In step 212, the video mixer sends the first partially-composited video stream to all other mixers participating in the distributed mixer-based video conference. In one embodiment, the partially-composited video stream provides a partial representation, when displayed, of the conference participants whose video streams have been included in the stream. This may be in the form of a sequence or other arrangement (n×n matrix or other geometric layout) of small boxes with each box containing a video of one of the participants. In another embodiment, this may be in the form of a virtual (computer-generated) image of a conference table where participants whose video streams are included are shown as being seated at the conference table while those not included are depicted as empty seats. The participants may be depicted as CGI likenesses of the participants, or the video images of the participants may be superimposed into the CGI conference table environment. One of ordinary skill in the art will appreciate how these partial rendering can be accomplished.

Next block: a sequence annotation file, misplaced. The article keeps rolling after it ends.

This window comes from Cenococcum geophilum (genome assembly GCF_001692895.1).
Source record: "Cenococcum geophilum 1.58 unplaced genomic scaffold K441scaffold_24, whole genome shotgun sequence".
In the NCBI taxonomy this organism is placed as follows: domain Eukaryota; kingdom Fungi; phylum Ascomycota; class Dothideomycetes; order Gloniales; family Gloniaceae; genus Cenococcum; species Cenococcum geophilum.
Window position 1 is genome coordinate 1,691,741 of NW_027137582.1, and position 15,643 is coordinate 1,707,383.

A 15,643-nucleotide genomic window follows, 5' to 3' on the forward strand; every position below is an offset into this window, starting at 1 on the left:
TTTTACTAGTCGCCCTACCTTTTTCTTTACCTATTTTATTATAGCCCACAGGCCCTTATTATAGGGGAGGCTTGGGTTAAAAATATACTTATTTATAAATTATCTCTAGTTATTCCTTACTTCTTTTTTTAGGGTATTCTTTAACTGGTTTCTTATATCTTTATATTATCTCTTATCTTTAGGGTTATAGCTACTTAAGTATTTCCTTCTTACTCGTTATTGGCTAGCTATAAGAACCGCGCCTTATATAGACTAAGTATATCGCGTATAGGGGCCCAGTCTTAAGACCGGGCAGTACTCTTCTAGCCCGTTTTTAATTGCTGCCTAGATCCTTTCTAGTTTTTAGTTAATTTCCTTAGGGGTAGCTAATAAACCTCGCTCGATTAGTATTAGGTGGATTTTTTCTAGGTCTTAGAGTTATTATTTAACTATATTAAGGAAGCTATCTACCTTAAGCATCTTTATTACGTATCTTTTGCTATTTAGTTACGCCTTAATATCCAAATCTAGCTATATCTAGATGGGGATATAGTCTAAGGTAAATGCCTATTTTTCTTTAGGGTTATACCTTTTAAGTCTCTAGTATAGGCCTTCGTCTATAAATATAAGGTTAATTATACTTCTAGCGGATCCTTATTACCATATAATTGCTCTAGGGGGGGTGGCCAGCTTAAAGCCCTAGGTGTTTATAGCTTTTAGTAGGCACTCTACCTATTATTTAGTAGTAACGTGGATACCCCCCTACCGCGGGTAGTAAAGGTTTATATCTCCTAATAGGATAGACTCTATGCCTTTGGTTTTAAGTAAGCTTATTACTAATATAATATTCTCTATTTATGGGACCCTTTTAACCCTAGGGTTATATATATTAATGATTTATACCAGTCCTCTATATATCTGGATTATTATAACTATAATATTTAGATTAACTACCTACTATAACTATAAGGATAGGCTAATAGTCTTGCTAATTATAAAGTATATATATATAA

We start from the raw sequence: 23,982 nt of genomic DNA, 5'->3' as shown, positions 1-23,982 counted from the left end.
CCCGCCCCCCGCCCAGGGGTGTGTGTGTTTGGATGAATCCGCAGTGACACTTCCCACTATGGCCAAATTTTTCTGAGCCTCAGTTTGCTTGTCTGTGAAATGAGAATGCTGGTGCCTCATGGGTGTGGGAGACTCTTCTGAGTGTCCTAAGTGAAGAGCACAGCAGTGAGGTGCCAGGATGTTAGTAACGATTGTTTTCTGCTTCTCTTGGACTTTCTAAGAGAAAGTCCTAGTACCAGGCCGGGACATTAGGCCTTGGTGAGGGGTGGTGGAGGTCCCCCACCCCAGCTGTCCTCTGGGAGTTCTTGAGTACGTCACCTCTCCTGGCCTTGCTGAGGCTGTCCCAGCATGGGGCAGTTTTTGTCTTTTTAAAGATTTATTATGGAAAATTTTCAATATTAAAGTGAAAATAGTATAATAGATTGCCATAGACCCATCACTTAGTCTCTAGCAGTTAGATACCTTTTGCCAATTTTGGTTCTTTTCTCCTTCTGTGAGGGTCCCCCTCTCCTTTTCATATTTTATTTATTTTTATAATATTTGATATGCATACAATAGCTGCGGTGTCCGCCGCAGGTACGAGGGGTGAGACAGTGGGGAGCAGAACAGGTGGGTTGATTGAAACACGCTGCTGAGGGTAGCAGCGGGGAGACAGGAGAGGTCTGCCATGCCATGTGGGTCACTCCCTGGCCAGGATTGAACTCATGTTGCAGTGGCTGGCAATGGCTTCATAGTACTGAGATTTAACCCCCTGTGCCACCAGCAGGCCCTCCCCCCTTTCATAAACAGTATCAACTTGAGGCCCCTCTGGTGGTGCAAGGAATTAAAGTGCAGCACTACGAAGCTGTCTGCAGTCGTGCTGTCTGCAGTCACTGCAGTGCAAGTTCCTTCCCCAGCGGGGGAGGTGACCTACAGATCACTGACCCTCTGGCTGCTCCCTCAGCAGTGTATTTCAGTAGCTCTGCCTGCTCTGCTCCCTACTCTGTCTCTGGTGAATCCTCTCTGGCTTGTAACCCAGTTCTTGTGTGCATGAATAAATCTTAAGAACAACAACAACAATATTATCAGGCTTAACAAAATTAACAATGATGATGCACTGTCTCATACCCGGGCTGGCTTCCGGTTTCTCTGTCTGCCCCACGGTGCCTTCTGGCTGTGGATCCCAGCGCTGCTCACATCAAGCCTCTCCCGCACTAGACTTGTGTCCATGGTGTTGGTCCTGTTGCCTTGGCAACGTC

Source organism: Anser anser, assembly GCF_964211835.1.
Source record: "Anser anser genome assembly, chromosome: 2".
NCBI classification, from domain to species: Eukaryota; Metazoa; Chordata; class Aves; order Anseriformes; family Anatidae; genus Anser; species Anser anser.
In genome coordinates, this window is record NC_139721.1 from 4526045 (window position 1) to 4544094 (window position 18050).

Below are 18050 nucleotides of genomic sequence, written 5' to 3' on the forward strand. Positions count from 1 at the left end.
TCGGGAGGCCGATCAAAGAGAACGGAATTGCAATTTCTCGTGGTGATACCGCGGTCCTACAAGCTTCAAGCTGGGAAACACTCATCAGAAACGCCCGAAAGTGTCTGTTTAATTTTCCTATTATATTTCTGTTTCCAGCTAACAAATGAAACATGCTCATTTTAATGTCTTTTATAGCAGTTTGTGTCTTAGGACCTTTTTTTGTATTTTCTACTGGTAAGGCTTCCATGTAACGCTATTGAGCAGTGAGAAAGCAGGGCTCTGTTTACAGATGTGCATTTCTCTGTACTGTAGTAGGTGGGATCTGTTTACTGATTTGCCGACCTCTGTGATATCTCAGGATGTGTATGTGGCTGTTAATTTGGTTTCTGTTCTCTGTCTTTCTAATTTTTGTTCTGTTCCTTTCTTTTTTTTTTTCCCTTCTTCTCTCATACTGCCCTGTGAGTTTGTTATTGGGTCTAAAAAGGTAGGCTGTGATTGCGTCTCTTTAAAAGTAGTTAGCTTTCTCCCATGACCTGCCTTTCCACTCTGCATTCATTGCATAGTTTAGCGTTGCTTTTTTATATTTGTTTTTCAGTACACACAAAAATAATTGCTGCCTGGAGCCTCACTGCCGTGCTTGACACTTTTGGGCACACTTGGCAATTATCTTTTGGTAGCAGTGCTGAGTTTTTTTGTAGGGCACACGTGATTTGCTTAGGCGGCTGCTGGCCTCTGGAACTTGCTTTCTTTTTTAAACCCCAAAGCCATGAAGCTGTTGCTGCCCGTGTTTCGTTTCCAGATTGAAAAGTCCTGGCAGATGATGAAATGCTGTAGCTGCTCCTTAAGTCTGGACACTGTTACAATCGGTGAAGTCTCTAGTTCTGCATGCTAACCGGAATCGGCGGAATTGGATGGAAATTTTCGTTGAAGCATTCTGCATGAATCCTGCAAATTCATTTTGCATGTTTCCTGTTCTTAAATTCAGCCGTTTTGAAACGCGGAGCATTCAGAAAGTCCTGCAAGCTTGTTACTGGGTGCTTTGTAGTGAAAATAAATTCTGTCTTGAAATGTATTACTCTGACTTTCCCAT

In step 214, the video mixer receives similar partially-composited video streams from all other mixers participating in the distributed mixer-based video conference. That is, the video mixer receives the second partially-composited video stream which, as described above, is the partially-composited video stream generated by another video mixer that contains a subset of the local streams (a partial render) received by that other video mixer and state information (states) for all such local streams. The second partially-composited video stream may be rendered in one of the above described ways.

In step 216, having received state information from all other mixers participating in the distributed mixer-based video conference, the video mixer completes all global states. Again, one example may be a final calculation of an average sound level given each participating endpoint's contribution thereto. Furthermore, any decision making algorithms in the mixer can use its own local states and those local states received from remote mixers to draw whatever conclusions are to be computed.